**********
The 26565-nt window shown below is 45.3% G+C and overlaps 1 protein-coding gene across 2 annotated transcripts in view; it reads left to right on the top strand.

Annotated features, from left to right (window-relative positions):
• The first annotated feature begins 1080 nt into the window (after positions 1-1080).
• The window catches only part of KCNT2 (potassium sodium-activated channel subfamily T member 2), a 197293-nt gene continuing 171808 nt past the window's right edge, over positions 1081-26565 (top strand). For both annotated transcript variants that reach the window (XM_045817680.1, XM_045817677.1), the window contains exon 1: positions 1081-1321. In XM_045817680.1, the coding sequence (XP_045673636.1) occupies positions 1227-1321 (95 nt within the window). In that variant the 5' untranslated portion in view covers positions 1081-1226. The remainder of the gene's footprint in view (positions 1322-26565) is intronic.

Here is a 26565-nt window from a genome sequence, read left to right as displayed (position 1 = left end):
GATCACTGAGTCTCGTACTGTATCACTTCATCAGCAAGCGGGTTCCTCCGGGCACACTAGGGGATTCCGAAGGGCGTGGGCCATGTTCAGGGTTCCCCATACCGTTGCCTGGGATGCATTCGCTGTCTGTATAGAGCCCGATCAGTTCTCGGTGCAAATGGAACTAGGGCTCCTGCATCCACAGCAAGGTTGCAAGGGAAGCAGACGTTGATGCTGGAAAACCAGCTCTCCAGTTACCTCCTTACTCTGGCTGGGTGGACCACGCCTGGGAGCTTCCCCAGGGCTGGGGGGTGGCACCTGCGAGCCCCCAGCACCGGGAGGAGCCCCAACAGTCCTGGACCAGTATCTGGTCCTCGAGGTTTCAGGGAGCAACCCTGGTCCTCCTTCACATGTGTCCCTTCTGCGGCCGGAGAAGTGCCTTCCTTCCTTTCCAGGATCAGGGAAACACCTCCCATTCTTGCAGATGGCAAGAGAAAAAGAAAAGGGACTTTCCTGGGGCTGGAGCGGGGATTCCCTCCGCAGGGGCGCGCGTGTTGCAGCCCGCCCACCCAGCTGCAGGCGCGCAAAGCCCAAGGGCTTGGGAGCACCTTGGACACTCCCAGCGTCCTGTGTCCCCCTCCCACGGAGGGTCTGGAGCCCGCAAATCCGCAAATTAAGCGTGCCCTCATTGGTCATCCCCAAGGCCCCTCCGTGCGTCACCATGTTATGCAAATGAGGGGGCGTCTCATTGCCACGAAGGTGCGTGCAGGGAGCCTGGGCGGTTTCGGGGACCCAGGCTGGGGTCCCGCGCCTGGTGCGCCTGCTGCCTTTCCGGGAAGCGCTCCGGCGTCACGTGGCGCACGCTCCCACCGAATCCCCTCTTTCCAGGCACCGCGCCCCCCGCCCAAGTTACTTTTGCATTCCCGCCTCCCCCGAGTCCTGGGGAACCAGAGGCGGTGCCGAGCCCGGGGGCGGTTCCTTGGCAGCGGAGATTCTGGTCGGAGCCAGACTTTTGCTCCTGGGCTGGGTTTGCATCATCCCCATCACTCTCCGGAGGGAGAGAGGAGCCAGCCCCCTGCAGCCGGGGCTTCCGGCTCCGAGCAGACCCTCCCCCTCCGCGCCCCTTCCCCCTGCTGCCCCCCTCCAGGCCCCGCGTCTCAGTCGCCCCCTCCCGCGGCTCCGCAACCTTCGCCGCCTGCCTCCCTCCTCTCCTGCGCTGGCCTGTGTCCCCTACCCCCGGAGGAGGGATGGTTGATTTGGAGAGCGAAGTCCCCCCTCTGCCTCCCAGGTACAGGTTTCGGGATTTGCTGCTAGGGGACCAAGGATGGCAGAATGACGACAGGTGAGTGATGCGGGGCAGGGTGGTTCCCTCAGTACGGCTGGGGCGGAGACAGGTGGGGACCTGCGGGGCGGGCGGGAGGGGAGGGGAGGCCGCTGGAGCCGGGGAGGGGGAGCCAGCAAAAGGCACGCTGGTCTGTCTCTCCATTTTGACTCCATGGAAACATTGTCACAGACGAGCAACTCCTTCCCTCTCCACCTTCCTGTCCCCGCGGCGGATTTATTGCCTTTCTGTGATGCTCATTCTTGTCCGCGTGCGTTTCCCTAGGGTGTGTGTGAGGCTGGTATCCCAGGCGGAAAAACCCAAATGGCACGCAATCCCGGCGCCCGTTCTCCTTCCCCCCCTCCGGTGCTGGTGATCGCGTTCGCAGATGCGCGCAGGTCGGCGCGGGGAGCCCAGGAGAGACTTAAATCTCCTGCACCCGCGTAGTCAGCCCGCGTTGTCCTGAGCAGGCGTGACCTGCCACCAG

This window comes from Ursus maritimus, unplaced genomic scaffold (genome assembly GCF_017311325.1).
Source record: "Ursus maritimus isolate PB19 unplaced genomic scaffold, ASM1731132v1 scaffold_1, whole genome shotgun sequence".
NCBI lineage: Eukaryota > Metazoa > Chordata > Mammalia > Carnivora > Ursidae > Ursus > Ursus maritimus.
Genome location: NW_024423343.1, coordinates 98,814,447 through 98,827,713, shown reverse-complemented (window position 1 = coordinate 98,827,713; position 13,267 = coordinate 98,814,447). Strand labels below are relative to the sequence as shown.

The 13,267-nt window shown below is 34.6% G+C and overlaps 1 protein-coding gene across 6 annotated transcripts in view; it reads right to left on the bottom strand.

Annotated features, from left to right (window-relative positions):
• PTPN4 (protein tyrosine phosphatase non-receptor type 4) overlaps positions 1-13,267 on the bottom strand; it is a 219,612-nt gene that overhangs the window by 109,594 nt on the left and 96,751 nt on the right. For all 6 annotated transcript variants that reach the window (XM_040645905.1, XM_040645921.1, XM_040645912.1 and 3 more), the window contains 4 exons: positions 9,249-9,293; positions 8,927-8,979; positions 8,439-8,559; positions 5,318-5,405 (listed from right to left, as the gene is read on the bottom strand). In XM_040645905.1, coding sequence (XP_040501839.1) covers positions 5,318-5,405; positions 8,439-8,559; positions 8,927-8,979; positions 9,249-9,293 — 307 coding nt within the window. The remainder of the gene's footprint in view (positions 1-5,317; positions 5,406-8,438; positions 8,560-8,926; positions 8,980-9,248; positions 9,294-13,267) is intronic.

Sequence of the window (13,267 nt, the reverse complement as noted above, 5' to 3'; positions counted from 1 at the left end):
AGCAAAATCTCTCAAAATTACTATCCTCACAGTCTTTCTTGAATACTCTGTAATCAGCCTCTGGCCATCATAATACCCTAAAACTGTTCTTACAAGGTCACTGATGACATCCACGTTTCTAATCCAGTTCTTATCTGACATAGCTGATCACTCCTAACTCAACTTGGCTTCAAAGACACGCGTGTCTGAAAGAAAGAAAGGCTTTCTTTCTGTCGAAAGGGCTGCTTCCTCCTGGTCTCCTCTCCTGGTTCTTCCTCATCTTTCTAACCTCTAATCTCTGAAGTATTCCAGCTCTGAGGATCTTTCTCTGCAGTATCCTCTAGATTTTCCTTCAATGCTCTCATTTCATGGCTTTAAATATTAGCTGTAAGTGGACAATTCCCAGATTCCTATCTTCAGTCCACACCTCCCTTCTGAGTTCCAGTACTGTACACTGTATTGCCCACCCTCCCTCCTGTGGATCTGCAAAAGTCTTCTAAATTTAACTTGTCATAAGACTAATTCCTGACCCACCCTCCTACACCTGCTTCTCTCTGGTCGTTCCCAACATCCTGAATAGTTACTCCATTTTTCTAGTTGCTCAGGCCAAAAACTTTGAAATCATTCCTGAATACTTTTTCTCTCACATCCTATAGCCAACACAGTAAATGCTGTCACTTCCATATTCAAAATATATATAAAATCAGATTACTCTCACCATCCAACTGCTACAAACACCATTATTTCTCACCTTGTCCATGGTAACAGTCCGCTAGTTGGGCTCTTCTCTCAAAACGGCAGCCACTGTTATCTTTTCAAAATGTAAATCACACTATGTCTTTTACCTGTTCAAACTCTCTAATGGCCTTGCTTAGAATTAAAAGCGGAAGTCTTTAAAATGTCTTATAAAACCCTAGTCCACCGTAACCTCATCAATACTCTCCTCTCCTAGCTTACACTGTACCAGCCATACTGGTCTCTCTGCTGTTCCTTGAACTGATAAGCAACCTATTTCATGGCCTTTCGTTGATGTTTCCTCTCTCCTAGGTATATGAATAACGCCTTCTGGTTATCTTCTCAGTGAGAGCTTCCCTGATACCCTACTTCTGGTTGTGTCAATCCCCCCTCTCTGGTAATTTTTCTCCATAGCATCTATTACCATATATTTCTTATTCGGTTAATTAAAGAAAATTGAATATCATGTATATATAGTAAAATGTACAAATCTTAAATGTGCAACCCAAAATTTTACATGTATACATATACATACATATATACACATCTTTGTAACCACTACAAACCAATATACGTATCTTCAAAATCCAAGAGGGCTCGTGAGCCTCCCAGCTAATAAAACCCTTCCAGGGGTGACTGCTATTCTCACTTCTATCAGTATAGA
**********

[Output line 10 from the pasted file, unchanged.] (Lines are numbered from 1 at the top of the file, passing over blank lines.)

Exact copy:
Genome location: NW_024423343.1, coordinates 98,814,447 through 98,827,713, shown reverse-complemented (window position 1 = coordinate 98,827,713; position 13,267 = coordinate 98,814,447). Strand labels below are relative to the sequence as shown.